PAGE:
- Speeding: In 2018, 28% of all teen drivers of passenger vehicles involved in fatal crashes were speeding at the time of the crash, and males were more likely to be involved in fatal crashes than females.
- Passengers: Teen drivers transporting passengers can lead to disastrous consequences. Research shows that the risk of a fatal crash goes up dramatically in direct relation to the number of passengers in a car. The likelihood of teen drivers engaging in risky behavior triples when traveling with multiple passengers.
Remember the Rules of the Road
- Don’t Drive Impaired.
- Set a good example and do not drive after drinking or consuming marijuana or other impairing substances. Remind your teen that drinking before the age of 21 is illegal, and alcohol and/or marijuana and driving should never mix, no matter your age. Driving under the influence of any impairing substance — including illicit, prescription, or over-the-counter drugs — could have deadly consequences.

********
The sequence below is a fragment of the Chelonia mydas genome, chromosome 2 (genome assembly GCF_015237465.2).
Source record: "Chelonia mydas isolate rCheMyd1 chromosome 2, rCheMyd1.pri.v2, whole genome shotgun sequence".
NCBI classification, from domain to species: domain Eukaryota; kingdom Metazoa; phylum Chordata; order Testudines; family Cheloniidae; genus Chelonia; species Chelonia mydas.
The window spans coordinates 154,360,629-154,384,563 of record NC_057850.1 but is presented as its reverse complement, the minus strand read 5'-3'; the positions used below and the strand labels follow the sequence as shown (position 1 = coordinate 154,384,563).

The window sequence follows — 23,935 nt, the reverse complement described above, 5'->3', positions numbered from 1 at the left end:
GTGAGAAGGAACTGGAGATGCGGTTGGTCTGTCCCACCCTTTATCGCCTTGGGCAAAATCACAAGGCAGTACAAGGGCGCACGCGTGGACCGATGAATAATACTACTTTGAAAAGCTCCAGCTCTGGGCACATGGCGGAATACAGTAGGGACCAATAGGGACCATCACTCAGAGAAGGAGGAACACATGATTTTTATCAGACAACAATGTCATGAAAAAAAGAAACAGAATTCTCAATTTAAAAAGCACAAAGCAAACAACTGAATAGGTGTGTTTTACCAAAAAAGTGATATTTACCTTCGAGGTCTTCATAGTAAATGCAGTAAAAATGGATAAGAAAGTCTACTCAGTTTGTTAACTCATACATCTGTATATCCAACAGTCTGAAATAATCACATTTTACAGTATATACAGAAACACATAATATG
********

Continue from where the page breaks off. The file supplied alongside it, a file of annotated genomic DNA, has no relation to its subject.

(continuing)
- Buckle Up — Every Trip. Every Time. Everyone — Front Seat and Back.
- Lead by example. If you wear your seat belt every time you’re in the car, your teen is more likely to follow suit. Tell your teen to buckle up on every trip, every time, no matter what (both in the front and back seats), including in taxis and when using ride-sharing services.
- Eyes on the Road, Hands on the Wheel. All the Time.